Model Gallery

The Model Gallery features COMSOL Multiphysics model files from a wide variety of application areas including the electrical, mechanical, fluid, and chemical disciplines. You can download ready-to-use models and step-by-step instructions for building the model, and use these as a starting point for your own modeling work. Use the Quick Search to find models relevant to your area of expertise, and login or create a COMSOL Access account that is associated with a valid COMSOL license to download the model files.

Heat Sink

This model is intended as a first introduction to simulations of fluid flow and conjugate heat transfer. It shows you how to: Draw an air box around a device in order to model convective cooling in this box, set a total heat flux on a boundary using automatic area computation, and display results in an efficient way using selections in data sets.

Solar Panel in Periodic Flow

The coupling of fluid flow and structural mechanics is a challenging problem for several reasons. The fluid flow problem usually requires a specific kind of mesh that is not appropriate for structural mechanics. Additionally, one may want to include geometric features in the structural model that are not significant for the fluid flow model. This model computes the structural stresses and ...

Airflow Over an Ahmed Body

The Ahmed body represents a simplified, ground vehicle geometry of a bluff body type. Its shape is simple enough to allow for accurate flow simulation but retains some important practical features relevant to automobile bodies. This model describes how to calculate the turbulent flow field around a simple car-like geometry using the Turbulent Flow, k-epsilon interface. Detailed instructions ...

Boiling Water

Boiling flow is an example of phase transition initiated by raising the temperature of a liquid above its saturation temperature. It is possible to accomplish this in many ways; in this example by applying an external heat flux to a solid surface in contact with the liquid. There are three distinct regimes that characterize boiling induced by a heated surface: nucleate, transition, and film. ...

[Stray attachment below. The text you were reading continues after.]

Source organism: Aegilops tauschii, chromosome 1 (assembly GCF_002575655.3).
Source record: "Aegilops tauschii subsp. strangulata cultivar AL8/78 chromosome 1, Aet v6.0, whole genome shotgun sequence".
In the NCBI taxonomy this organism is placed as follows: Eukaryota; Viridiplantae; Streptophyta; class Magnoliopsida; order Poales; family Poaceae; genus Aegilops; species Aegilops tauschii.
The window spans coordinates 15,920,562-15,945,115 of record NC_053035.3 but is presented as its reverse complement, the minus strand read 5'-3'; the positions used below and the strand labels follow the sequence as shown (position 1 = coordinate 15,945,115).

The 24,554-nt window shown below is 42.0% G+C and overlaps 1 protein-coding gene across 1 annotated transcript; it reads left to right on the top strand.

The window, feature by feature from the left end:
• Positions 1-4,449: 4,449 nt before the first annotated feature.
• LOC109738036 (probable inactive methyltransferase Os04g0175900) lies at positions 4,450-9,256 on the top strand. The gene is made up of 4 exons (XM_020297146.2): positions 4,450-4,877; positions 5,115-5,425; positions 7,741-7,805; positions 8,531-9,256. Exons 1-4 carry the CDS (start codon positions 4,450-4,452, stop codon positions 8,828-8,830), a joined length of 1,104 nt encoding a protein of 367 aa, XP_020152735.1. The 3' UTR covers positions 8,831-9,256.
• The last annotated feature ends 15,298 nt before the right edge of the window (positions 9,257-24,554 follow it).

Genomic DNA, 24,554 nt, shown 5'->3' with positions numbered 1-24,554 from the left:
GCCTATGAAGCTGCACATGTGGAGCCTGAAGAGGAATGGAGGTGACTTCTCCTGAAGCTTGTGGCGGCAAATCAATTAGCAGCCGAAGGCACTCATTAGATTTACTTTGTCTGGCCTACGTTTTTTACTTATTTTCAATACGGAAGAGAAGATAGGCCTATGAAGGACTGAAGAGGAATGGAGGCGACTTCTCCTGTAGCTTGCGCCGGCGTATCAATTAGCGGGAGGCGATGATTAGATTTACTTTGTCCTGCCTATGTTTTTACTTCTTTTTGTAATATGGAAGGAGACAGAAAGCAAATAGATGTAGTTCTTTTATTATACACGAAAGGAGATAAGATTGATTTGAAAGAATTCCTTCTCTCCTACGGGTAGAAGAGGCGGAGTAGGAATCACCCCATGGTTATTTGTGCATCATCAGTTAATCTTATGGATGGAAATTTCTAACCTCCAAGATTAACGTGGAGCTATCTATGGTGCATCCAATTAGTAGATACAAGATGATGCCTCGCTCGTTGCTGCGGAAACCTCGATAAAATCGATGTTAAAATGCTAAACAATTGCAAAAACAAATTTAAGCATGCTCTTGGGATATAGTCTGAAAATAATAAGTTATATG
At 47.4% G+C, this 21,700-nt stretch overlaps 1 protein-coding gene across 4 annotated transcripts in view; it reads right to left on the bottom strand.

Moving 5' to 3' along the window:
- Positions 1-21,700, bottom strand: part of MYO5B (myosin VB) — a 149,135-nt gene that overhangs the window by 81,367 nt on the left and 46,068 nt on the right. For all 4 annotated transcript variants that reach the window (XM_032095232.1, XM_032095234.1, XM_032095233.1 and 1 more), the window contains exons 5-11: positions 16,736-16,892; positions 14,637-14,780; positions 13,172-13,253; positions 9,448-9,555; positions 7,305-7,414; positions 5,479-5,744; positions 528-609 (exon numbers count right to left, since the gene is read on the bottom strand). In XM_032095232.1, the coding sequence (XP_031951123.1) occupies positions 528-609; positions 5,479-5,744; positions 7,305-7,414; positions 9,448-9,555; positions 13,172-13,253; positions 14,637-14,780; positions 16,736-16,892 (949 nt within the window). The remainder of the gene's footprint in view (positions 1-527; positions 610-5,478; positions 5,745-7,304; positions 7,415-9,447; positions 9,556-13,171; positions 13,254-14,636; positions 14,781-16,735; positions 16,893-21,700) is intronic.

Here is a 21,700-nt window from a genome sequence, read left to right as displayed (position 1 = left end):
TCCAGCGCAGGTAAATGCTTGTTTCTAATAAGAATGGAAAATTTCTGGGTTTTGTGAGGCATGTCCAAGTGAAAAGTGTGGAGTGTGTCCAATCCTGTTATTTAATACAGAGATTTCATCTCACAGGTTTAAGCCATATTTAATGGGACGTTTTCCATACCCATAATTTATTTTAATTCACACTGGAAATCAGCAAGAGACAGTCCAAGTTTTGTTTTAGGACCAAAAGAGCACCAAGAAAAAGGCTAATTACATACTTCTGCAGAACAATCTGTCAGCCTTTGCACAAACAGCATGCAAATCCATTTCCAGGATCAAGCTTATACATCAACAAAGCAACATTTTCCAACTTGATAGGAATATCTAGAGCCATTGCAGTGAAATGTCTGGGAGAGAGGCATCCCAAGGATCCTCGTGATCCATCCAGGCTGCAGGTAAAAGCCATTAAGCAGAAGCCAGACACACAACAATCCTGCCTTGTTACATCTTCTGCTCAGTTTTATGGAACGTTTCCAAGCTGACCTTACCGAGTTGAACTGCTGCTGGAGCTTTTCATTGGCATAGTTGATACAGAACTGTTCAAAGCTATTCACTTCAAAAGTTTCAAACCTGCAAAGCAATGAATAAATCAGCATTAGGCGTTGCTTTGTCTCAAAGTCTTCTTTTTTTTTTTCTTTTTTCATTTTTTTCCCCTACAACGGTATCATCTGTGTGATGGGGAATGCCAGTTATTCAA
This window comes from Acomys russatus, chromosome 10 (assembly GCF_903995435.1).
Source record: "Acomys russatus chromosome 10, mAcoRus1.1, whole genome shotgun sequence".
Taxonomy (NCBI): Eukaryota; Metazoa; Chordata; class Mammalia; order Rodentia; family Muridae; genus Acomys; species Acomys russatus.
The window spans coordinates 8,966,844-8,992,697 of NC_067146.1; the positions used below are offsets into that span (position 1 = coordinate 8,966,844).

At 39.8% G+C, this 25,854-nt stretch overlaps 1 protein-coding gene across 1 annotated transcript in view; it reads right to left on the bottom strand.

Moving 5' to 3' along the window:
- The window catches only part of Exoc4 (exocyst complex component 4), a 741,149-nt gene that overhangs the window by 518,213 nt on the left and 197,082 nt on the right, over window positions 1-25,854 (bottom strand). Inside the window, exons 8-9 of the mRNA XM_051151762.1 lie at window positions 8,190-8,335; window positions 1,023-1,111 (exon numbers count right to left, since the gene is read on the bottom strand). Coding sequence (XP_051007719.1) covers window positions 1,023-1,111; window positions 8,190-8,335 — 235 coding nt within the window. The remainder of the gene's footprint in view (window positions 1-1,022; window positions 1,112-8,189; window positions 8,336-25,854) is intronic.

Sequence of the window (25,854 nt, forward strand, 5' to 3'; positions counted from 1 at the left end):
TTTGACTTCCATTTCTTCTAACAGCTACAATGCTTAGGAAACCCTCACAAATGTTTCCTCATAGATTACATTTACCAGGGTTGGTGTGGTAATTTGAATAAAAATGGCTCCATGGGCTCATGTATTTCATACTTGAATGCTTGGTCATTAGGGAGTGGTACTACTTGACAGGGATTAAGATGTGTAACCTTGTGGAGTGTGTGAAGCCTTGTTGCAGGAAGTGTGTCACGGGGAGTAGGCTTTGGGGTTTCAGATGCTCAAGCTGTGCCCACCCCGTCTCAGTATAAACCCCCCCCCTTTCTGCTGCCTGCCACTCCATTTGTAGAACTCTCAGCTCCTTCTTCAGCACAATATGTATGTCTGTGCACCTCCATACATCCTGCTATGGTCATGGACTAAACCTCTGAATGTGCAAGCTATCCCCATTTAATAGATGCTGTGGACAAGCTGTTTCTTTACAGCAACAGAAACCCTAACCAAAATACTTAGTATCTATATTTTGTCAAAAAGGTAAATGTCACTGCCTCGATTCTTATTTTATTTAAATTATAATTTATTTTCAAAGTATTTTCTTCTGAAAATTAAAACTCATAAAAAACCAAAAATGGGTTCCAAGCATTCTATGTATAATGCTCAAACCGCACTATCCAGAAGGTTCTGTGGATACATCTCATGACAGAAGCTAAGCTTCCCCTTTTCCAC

Flow in a Pipe Elbow

Water flow in a 90 degree pipe elbow. The flow is simulated using the k-omega turbulence model. The result is compared to engineering correlations.

Droplet Breakup in a T-junction

Emulsions consist of small liquid droplets immersed in an immiscible liquid and widely occur in the production of food, cosmetics, fine chemicals, and pharmaceutical products. The quality of the product is typically dependent on the size of the droplets. Simulating these processes can help in optimizing these droplets as well as other process variables. This model studies the volume mass ...

Particle Tracing in a Micromixer

Micromixers can either be static or dynamic depending on the required mixing time and length scale. For static mixers, the Reynolds number has to be suitable high to induce turbulence enhanced mixing. Often micromixers operate in the laminar flow regime due to their small characteristic size. The diffusivity of a solute in the flowing fluid may also be extremely small, on the order of 10?10m2/s. ...

NACA 0012 Airfoil

This model simulates the flow around an inclined NACA 0012 airfoil at different angles of attack using the SST turbulence model. The results show good agreement with the experimental lift data of Ladson and the pressure data of Gregory and O’Reilly.

Laminar Flow in a Baffled Stirred Mixer

This model exemplifies the use of the Rotating Machinery interface, which allows you to model moving rotating parts in, for example, stirred tanks, mixers, and pumps. The Rotating Machinery interface formulates the Navier-Stokes equations in a rotating coordinate system. Parts that are not rotated are expressed in the fixed material coordinate system. The rotating and fixed parts need to be ...

Fully-coupled Physics with Joule Heating, CFD and Chemical Reactions

In this example, a fluid carrying several chemical components is pumped into a detector compartment. A wire in the center of the detector is heated through Joule heating, which is supposed to detect changes in density through convective cooling. However, the higher temperature around the wire causes the ignition of exothermic chemical reactions, which in turn increase the temperature even more. ...

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